Child Drowns when Church Camp Visits Swimming Beach

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Tom Griffiths, Ed.D., Aquatic Safety Expert
Near the end of the summer season, a church camp brought a large group of children to a life-guarded lake for a day of swimming. At the last moment, a young child was placed in the camp as a favor to the mother. This mother did not complete the required paperwork and permission slip to participate in the camp. Despite not obtaining the proper paperwork from the mother, the church camp allowed the child to attend the lake trip and partake in the activities.
When the young child approached the water’s edge, lifeguards on duty told the child and chaperone the “water-wings” she was wearing were not allowed in the swimming area, but did not offer the child a life jacket or any other acceptable form of drowning prevention equipment. Additionally, the lifeguards did not watch the at risk child carefully after asking her to remove her floaties. Making matters worse, just prior to the child entering the water, two of the five on-duty lifeguards left the lake to participate in high school football practice.
As many children do, this young girl followed her older brother into dangerously deep water. Even though her brother brought her back to a safer depth near the beach multiple times, the young child persisted and eventually disappeared beneath the surface. The lifeguards never saw the girl, nor did they rescue or recover her. Rather, the brother and his friends pulled her off the bottom of the lake, and a chaperone brought her to shore.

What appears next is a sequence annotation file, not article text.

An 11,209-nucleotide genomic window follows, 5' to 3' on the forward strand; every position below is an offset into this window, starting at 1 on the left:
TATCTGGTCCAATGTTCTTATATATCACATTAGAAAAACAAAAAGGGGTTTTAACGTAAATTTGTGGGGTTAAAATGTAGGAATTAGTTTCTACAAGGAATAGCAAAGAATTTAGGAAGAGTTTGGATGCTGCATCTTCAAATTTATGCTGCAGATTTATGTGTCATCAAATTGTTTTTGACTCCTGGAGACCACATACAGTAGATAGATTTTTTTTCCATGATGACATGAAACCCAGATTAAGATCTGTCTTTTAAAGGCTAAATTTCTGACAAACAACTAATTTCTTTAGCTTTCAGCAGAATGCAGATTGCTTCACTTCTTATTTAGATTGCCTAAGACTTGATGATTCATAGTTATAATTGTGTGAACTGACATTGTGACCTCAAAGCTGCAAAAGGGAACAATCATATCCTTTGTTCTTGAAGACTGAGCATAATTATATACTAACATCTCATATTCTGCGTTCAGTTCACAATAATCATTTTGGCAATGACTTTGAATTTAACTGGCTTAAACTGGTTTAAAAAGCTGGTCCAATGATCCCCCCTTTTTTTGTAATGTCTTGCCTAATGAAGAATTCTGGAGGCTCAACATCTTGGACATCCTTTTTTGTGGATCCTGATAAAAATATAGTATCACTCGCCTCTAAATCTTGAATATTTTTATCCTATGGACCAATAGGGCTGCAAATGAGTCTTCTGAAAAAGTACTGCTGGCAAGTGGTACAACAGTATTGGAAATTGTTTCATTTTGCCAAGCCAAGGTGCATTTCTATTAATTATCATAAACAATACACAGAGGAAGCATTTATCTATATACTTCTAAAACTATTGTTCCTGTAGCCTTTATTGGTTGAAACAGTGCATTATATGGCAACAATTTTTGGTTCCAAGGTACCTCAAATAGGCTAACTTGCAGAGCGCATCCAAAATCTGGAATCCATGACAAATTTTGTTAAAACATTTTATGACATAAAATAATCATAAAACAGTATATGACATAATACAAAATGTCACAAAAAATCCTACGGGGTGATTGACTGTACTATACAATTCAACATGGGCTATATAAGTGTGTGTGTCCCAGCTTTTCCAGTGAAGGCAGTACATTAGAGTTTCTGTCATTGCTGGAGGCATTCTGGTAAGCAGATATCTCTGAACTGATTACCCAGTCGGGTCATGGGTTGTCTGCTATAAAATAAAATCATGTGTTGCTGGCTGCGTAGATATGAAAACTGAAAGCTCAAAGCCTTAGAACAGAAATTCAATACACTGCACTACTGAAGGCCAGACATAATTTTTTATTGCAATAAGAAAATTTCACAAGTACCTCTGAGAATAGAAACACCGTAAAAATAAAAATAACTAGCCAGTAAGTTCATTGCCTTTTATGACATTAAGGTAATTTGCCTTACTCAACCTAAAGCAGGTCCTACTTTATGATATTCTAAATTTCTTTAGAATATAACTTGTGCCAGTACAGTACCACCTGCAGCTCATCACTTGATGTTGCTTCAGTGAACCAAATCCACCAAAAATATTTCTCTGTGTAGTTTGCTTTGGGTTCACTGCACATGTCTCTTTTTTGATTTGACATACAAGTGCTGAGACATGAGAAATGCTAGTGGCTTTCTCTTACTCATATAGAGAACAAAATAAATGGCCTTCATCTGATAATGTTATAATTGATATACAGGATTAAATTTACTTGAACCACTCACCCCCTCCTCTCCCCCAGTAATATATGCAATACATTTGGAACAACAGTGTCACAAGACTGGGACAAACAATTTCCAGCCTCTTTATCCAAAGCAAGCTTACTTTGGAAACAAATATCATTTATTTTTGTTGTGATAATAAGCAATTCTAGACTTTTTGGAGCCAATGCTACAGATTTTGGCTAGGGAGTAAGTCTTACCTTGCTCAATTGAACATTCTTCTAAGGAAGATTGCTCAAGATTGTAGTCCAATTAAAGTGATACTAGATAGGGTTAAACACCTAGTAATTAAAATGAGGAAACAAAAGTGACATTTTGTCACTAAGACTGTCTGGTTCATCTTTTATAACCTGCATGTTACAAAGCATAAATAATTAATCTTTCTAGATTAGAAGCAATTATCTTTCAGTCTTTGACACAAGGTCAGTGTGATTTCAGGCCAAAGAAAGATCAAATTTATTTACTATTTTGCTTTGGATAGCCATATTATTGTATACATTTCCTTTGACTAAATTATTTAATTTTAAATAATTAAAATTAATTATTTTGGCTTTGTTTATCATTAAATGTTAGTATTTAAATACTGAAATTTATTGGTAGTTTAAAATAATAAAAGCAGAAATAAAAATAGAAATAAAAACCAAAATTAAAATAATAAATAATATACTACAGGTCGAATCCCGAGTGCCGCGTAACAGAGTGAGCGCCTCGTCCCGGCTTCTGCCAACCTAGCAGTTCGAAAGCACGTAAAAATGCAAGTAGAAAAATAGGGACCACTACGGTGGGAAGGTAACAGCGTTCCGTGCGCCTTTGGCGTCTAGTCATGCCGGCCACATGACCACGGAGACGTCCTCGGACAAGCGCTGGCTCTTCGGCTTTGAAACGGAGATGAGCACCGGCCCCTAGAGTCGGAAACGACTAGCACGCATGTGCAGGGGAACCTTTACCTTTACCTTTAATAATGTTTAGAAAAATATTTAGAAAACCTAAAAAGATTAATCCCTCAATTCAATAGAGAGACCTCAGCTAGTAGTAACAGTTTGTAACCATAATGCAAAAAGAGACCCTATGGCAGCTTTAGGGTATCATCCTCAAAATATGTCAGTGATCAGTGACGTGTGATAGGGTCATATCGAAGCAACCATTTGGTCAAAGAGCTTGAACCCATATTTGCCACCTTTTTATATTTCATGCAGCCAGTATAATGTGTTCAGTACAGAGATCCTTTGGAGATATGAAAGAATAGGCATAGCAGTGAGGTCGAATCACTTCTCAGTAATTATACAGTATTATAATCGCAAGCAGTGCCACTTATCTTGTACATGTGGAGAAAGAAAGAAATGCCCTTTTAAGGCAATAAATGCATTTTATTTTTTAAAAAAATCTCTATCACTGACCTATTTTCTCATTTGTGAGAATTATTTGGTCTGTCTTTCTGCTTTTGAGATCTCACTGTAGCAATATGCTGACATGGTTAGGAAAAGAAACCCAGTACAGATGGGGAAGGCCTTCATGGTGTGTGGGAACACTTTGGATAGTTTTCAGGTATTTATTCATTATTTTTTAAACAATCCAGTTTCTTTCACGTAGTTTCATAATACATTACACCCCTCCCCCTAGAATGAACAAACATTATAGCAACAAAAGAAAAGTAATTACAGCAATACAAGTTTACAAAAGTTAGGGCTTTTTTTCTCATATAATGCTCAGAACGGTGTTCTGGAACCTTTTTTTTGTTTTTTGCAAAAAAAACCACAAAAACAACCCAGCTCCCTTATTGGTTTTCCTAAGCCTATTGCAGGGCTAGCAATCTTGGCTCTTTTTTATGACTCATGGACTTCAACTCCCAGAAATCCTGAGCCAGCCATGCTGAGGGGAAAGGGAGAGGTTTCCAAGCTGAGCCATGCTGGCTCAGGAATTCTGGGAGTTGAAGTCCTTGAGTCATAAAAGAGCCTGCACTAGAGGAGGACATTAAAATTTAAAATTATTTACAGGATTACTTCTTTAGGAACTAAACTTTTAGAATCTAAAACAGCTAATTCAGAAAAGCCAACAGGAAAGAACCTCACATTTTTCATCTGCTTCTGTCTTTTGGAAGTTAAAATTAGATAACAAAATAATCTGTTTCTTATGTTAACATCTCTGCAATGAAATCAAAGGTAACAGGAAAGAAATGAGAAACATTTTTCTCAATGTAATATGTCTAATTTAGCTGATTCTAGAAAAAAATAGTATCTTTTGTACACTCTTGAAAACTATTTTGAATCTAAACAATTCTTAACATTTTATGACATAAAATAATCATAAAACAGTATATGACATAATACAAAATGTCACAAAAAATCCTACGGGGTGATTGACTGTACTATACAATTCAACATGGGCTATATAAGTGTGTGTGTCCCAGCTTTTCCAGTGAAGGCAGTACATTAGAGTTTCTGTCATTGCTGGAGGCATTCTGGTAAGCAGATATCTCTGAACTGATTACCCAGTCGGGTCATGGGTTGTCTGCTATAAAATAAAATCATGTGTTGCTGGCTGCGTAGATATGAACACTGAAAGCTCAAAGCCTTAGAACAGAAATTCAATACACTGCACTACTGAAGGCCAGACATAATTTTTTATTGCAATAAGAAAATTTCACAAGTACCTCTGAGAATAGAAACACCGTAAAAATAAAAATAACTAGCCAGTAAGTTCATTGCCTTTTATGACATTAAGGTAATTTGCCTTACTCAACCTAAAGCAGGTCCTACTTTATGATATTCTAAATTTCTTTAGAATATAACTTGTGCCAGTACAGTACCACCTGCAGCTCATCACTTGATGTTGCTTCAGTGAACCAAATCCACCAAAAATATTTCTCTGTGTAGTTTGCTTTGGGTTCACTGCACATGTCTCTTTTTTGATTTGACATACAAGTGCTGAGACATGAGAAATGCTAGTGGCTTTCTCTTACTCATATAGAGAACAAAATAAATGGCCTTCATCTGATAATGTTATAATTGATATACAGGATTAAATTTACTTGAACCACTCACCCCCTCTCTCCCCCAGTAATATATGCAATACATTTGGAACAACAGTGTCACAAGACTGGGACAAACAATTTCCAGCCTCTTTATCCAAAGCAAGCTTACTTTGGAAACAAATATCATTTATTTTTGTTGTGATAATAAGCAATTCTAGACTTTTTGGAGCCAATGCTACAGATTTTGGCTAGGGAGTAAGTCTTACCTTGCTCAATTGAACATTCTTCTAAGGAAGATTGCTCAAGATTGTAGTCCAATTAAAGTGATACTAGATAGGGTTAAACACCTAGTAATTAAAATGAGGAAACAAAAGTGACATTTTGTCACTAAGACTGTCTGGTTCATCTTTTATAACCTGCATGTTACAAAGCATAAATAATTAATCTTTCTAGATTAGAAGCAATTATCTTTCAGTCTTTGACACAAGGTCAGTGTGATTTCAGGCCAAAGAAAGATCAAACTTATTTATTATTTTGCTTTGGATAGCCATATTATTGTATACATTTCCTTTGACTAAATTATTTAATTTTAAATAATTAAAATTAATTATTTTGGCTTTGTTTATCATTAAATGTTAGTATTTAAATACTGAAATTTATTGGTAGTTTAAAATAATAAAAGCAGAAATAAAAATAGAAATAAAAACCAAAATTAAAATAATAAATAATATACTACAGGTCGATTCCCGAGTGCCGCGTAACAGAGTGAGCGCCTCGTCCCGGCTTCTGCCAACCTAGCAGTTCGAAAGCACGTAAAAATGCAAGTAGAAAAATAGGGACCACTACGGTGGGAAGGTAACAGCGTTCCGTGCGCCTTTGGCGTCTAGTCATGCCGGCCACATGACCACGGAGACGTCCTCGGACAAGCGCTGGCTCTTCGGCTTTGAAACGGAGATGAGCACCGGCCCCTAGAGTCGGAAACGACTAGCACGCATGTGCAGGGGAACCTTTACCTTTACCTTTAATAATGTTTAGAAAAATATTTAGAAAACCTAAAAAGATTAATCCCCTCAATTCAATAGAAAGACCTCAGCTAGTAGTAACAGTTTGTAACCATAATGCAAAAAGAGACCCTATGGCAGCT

Unfortunately, the child drowned. This was a perfect storm for drowning in that the church group did not exercise the buddy system, did not have life jackets, and did not check to see who could swim and who could not. Likewise, the park did not have an effective group use policy in place for a group of the church’s size, and were understaffed at the time of the incident. It is important to understand once a child slips beneath the surface in a lake, as opposed to a swimming pool; successful rescue, recovery, and resuscitation is a lot less likely because of the lack of water clarity in the lake. Both organizations blamed each other for the tragic drowning death of the child and a settlement was reached favoring the family of the deceased. Once again it must be stressed that life jackets save lives and group use policies at aquatic facilities are needed, especially because more than 50% of all drownings occur in group settings.
Tom Griffiths, Ed.D., Aquatic Safety Expert with DJS Associates, Inc., can be reached via email at experts@forensicDJS.com or via phone at 215-659-2010.

 

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